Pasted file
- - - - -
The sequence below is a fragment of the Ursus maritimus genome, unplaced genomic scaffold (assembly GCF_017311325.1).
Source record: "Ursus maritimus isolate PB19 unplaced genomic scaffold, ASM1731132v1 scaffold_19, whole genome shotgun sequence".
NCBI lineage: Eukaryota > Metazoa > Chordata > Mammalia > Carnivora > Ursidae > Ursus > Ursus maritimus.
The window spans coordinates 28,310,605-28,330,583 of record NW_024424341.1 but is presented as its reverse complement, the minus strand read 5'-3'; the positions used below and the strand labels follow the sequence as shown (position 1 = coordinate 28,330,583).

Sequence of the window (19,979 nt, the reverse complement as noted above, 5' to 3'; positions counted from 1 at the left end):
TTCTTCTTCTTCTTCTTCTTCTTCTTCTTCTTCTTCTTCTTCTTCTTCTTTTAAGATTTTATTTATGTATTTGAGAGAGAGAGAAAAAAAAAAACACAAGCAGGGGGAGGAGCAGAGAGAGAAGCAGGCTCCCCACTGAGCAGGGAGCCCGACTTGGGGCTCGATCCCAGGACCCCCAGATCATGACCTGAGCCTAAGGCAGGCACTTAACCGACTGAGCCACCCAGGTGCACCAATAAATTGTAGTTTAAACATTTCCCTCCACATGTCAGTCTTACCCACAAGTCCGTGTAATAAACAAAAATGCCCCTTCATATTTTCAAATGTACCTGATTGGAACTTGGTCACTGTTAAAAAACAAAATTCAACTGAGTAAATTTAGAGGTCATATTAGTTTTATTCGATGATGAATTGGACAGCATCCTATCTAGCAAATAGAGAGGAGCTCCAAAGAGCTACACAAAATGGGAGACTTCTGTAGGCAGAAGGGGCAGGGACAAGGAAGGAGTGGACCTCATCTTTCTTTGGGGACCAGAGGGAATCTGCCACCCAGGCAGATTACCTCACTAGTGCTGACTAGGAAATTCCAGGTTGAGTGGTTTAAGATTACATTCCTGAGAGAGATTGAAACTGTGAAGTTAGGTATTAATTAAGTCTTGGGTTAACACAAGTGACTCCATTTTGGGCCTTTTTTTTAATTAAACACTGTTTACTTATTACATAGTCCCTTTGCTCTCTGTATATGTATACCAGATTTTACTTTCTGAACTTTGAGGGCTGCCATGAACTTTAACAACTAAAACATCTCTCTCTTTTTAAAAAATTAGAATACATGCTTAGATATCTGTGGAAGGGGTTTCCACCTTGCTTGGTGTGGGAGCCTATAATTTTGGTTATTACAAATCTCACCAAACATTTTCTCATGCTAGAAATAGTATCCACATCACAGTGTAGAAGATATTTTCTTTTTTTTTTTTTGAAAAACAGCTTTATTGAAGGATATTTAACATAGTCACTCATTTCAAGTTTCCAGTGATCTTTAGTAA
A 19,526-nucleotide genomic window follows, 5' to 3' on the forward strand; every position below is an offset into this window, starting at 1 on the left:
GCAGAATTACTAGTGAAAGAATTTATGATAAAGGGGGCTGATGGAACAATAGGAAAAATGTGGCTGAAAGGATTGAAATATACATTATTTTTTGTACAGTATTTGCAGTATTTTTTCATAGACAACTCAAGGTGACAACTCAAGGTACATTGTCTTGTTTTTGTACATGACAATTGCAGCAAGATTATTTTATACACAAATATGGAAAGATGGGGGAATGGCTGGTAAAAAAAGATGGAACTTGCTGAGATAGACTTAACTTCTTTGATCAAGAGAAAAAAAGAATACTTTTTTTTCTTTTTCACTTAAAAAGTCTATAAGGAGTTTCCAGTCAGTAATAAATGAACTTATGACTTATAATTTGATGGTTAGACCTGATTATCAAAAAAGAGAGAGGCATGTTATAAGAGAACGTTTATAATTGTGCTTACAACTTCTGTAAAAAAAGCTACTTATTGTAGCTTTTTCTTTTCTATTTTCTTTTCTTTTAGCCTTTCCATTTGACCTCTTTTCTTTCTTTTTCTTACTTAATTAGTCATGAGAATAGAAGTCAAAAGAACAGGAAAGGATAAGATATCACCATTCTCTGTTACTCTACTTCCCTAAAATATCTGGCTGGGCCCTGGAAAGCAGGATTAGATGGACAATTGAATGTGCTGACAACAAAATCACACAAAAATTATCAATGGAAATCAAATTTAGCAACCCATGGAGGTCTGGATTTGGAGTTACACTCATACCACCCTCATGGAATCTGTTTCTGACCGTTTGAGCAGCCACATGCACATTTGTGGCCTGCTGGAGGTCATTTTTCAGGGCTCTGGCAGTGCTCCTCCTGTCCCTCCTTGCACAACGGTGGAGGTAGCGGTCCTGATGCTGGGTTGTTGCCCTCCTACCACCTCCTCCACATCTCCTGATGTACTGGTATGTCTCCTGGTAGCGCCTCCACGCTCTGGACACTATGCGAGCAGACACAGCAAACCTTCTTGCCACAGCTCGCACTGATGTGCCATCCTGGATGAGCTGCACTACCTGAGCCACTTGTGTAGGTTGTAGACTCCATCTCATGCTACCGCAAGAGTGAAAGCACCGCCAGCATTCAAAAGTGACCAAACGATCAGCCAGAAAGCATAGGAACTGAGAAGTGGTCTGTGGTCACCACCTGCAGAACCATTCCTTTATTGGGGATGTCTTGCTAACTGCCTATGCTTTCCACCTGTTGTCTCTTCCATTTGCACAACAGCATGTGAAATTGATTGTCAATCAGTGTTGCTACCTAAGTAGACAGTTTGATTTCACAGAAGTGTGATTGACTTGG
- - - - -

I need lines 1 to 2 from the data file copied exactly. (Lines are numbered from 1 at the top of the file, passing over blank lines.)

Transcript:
The sequence below is a fragment of the Ursus maritimus genome, unplaced genomic scaffold (assembly GCF_017311325.1).
Source record: "Ursus maritimus isolate PB19 unplaced genomic scaffold, ASM1731132v1 scaffold_19, whole genome shotgun sequence".